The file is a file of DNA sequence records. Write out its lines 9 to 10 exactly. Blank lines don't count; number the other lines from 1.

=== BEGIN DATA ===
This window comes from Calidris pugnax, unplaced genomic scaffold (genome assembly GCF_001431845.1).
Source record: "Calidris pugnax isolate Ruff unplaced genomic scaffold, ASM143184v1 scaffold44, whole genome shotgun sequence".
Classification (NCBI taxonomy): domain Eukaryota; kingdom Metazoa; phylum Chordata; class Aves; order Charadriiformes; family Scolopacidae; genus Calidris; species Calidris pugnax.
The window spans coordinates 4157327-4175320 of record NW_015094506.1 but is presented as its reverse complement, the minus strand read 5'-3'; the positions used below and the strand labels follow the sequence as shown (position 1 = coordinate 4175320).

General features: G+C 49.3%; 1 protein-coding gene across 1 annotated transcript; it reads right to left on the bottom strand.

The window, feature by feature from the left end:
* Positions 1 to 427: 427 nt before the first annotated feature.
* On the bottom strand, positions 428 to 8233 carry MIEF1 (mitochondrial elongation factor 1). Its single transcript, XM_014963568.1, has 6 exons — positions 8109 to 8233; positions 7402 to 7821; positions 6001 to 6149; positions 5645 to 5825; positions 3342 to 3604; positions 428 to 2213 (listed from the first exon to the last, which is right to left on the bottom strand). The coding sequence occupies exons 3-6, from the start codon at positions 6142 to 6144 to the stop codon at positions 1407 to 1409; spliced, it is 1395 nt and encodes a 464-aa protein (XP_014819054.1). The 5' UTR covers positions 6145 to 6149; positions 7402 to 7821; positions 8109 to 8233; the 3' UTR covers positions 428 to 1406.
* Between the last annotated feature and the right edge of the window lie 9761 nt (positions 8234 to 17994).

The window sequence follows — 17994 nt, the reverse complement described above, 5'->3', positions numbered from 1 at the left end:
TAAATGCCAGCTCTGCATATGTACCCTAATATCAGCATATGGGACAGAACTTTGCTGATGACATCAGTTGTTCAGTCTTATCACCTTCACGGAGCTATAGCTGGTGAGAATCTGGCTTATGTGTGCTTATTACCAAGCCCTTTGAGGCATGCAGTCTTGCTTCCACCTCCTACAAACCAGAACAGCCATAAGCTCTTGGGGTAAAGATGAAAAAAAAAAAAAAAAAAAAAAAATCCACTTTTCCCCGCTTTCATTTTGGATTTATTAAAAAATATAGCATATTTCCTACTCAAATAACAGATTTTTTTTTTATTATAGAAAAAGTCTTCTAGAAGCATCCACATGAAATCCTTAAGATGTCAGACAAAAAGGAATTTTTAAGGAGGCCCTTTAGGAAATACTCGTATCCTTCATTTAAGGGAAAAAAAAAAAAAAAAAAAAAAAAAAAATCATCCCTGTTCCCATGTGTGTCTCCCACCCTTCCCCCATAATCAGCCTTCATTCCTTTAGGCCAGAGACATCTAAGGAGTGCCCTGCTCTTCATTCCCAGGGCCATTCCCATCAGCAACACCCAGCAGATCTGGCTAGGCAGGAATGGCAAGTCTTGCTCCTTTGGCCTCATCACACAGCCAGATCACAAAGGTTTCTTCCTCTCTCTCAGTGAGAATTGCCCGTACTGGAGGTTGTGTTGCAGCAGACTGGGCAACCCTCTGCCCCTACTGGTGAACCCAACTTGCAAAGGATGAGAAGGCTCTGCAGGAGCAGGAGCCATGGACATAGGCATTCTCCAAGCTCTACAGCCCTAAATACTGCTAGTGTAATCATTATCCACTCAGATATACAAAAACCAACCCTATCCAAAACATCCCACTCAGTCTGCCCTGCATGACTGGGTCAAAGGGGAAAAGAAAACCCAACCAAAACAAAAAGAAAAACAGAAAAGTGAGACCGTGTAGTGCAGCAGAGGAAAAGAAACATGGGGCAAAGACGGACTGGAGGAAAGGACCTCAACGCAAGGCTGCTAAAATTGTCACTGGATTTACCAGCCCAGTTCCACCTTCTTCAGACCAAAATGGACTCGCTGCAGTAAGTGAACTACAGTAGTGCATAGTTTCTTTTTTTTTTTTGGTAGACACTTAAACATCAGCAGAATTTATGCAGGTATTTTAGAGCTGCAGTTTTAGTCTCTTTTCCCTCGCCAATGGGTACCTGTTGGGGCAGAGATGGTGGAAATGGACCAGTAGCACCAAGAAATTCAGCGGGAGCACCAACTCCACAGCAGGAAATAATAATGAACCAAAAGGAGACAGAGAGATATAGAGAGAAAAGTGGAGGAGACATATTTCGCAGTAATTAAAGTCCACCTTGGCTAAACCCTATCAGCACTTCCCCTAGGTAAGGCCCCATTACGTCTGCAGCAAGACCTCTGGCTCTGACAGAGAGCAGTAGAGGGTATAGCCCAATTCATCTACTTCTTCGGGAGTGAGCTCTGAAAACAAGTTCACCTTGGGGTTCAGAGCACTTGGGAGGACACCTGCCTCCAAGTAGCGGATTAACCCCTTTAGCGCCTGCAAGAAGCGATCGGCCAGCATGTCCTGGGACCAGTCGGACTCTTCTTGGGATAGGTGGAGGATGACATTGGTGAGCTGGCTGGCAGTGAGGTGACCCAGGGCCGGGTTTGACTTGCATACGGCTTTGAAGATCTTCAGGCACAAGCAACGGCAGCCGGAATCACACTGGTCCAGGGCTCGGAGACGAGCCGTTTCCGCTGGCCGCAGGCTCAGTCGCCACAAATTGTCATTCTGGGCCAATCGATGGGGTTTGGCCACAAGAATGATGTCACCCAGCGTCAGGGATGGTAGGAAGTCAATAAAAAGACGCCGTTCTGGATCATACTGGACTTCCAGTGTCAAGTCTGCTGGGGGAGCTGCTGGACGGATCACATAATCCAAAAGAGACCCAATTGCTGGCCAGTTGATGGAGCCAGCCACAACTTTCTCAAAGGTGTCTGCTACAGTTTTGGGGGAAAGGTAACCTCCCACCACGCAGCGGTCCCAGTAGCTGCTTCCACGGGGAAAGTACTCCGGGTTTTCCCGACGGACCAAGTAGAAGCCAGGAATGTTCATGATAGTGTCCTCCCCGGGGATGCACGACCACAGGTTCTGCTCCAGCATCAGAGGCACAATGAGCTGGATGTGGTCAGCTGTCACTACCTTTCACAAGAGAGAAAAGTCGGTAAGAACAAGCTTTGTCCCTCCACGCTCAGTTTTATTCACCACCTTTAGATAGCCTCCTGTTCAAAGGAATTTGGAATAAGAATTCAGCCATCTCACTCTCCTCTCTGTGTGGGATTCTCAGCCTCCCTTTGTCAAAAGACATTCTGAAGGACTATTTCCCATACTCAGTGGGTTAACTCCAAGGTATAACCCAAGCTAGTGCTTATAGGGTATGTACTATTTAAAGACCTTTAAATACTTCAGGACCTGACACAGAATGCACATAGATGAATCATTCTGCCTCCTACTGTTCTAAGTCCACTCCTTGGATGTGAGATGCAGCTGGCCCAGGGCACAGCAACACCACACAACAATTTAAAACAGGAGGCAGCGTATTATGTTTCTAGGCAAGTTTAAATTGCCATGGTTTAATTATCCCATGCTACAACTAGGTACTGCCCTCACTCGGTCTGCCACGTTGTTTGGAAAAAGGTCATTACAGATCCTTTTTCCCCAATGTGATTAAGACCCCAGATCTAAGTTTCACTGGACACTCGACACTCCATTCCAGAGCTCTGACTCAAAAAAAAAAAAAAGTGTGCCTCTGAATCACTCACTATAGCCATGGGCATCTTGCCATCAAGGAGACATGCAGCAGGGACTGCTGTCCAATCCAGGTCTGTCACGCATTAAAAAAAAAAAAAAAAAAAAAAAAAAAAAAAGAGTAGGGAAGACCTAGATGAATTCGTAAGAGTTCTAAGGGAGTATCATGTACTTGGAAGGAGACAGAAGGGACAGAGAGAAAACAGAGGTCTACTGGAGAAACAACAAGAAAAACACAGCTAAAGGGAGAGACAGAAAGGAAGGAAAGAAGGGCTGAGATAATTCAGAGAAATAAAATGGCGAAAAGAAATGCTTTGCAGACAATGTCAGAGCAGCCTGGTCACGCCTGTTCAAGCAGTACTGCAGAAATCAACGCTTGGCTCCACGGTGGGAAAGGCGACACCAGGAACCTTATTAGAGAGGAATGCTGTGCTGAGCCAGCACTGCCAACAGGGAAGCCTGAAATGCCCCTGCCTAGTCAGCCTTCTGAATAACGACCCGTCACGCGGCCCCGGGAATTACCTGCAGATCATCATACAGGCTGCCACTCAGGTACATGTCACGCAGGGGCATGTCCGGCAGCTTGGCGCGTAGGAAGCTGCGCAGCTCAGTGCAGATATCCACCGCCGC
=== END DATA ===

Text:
* Between the last annotated feature and the right edge of the window lie 9761 nt (positions 8234 to 17994).

The window sequence follows — 17994 nt, the reverse complement described above, 5'->3', positions numbered from 1 at the left end: